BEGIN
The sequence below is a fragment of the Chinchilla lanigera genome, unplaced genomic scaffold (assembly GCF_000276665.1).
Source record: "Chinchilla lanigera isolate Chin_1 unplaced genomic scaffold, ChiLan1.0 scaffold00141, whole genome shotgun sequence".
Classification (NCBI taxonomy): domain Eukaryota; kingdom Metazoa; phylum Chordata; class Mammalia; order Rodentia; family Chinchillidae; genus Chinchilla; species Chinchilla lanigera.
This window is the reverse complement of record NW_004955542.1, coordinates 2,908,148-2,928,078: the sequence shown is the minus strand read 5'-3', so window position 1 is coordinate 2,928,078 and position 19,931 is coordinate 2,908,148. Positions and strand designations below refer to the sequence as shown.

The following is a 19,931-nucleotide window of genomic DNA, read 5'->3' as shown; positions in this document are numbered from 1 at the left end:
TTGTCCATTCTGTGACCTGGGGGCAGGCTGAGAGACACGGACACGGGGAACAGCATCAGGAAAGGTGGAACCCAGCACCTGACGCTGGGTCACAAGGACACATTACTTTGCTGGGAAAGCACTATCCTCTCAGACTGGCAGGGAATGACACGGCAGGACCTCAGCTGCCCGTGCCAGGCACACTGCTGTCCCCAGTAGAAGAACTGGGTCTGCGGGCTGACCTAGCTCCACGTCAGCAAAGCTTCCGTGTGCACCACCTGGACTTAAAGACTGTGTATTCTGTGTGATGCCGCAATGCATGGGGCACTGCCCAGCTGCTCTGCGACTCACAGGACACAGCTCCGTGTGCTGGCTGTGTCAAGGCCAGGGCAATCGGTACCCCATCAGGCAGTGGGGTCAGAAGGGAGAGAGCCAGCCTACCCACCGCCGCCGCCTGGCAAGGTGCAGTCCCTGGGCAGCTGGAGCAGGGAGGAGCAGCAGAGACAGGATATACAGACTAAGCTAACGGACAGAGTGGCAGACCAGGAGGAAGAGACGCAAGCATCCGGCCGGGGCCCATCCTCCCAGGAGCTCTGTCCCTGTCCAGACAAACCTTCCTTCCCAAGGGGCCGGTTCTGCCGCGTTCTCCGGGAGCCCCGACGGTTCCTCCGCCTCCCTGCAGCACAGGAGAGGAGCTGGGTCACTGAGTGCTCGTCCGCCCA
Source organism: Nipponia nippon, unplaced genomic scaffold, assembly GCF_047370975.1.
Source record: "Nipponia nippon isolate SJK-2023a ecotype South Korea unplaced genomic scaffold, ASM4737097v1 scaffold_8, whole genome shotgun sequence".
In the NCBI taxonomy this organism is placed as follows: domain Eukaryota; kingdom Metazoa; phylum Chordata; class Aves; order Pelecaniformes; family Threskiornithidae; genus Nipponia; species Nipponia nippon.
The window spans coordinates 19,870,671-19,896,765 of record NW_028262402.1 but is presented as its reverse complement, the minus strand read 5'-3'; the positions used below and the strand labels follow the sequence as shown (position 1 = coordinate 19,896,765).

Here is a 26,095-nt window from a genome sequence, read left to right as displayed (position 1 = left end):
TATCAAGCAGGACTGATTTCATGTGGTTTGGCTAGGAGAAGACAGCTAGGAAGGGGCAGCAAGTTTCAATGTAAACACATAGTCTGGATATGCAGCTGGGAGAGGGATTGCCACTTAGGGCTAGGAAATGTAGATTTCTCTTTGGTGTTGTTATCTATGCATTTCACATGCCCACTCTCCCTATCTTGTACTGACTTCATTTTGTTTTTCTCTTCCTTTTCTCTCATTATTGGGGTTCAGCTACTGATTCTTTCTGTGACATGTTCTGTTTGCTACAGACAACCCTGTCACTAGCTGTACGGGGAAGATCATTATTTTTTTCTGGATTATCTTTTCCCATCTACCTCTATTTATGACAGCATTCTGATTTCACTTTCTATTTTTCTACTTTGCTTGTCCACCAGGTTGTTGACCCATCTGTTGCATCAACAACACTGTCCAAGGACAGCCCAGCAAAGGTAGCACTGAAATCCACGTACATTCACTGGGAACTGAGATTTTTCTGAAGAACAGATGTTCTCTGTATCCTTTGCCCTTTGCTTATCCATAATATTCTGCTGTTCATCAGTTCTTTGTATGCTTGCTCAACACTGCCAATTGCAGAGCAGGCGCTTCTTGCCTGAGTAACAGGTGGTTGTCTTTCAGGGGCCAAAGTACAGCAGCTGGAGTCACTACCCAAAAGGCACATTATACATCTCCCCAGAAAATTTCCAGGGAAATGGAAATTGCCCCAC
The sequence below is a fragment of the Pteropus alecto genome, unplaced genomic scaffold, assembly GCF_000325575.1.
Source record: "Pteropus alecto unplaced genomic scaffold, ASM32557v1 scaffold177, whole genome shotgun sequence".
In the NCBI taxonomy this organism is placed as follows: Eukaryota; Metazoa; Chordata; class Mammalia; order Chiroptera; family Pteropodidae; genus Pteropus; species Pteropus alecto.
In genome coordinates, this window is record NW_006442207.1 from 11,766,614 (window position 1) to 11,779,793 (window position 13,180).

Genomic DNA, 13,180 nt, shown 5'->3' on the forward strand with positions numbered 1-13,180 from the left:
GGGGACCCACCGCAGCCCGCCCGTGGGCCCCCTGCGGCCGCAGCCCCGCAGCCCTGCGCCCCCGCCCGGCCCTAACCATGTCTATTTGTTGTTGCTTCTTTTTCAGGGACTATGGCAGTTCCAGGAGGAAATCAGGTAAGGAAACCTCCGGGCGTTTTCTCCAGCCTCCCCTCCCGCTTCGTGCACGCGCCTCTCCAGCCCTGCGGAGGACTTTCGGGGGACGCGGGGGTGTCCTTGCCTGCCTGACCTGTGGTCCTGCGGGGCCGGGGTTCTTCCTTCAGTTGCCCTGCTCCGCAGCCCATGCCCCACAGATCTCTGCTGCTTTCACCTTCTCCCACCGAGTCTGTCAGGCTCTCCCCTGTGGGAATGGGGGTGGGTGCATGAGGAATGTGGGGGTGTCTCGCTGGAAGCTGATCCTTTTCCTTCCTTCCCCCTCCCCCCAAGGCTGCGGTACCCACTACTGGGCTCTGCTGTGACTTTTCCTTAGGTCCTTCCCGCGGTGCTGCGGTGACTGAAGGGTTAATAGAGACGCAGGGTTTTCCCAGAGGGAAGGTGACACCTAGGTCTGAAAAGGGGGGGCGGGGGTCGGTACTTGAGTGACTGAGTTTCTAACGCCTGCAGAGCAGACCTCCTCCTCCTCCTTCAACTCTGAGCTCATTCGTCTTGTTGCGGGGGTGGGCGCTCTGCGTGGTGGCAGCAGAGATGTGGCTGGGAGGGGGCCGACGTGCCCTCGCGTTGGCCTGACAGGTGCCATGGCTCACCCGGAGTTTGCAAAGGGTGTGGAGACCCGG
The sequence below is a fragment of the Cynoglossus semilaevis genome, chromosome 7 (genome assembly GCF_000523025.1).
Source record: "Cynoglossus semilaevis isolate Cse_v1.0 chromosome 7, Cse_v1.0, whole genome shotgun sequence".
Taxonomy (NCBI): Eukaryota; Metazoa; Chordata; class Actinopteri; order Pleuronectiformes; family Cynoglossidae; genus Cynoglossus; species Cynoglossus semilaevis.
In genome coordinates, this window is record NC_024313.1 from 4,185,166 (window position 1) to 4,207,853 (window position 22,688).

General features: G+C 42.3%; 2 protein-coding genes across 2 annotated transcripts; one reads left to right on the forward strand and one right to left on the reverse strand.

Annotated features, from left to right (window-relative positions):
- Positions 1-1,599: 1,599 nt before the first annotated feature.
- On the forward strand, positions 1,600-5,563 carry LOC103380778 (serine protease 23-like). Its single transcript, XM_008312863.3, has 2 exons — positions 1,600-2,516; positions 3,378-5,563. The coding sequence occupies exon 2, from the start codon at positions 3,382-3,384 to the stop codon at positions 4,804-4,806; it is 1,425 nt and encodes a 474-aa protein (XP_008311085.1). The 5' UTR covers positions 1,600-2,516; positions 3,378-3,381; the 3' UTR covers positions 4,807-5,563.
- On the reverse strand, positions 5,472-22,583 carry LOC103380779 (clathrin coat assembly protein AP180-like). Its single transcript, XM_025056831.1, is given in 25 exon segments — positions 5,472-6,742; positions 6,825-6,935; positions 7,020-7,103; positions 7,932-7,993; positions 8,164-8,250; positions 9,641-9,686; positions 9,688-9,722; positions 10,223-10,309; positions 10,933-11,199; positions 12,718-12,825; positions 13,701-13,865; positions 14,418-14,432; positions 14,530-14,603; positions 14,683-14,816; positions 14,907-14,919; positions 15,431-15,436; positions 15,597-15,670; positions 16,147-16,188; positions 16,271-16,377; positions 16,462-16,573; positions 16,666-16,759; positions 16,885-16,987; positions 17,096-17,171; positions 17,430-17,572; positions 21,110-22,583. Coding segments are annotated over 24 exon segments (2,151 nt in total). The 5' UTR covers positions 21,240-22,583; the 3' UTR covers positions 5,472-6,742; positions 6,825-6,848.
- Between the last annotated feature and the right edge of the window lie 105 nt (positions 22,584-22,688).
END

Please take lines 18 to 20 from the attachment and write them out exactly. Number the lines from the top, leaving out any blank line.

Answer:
GGGGACCCACCGCAGCCCGCCCGTGGGCCCCCTGCGGCCGCAGCCCCGCAGCCCTGCGCCCCCGCCCGGCCCTAACCATGTCTATTTGTTGTTGCTTCTTTTTCAGGGACTATGGCAGTTCCAGGAGGAAATCAGGTAAGGAAACCTCCGGGCGTTTTCTCCAGCCTCCCCTCCCGCTTCGTGCACGCGCCTCTCCAGCCCTGCGGAGGACTTTCGGGGGACGCGGGGGTGTCCTTGCCTGCCTGACCTGTGGTCCTGCGGGGCCGGGGTTCTTCCTTCAGTTGCCCTGCTCCGCAGCCCATGCCCCACAGATCTCTGCTGCTTTCACCTTCTCCCACCGAGTCTGTCAGGCTCTCCCCTGTGGGAATGGGGGTGGGTGCATGAGGAATGTGGGGGTGTCTCGCTGGAAGCTGATCCTTTTCCTTCCTTCCCCCTCCCCCCAAGGCTGCGGTACCCACTACTGGGCTCTGCTGTGACTTTTCCTTAGGTCCTTCCCGCGGTGCTGCGGTGACTGAAGGGTTAATAGAGACGCAGGGTTTTCCCAGAGGGAAGGTGACACCTAGGTCTGAAAAGGGGGGGCGGGGGTCGGTACTTGAGTGACTGAGTTTCTAACGCCTGCAGAGCAGACCTCCTCCTCCTCCTTCAACTCTGAGCTCATTCGTCTTGTTGCGGGGGTGGGCGCTCTGCGTGGTGGCAGCAGAGATGTGGCTGGGAGGGGGCCGACGTGCCCTCGCGTTGGCCTGACAGGTGCCATGGCTCACCCGGAGTTTGCAAAGGGTGTGGAGACCCGG
The sequence below is a fragment of the Cynoglossus semilaevis genome, chromosome 7 (genome assembly GCF_000523025.1).
Source record: "Cynoglossus semilaevis isolate Cse_v1.0 chromosome 7, Cse_v1.0, whole genome shotgun sequence".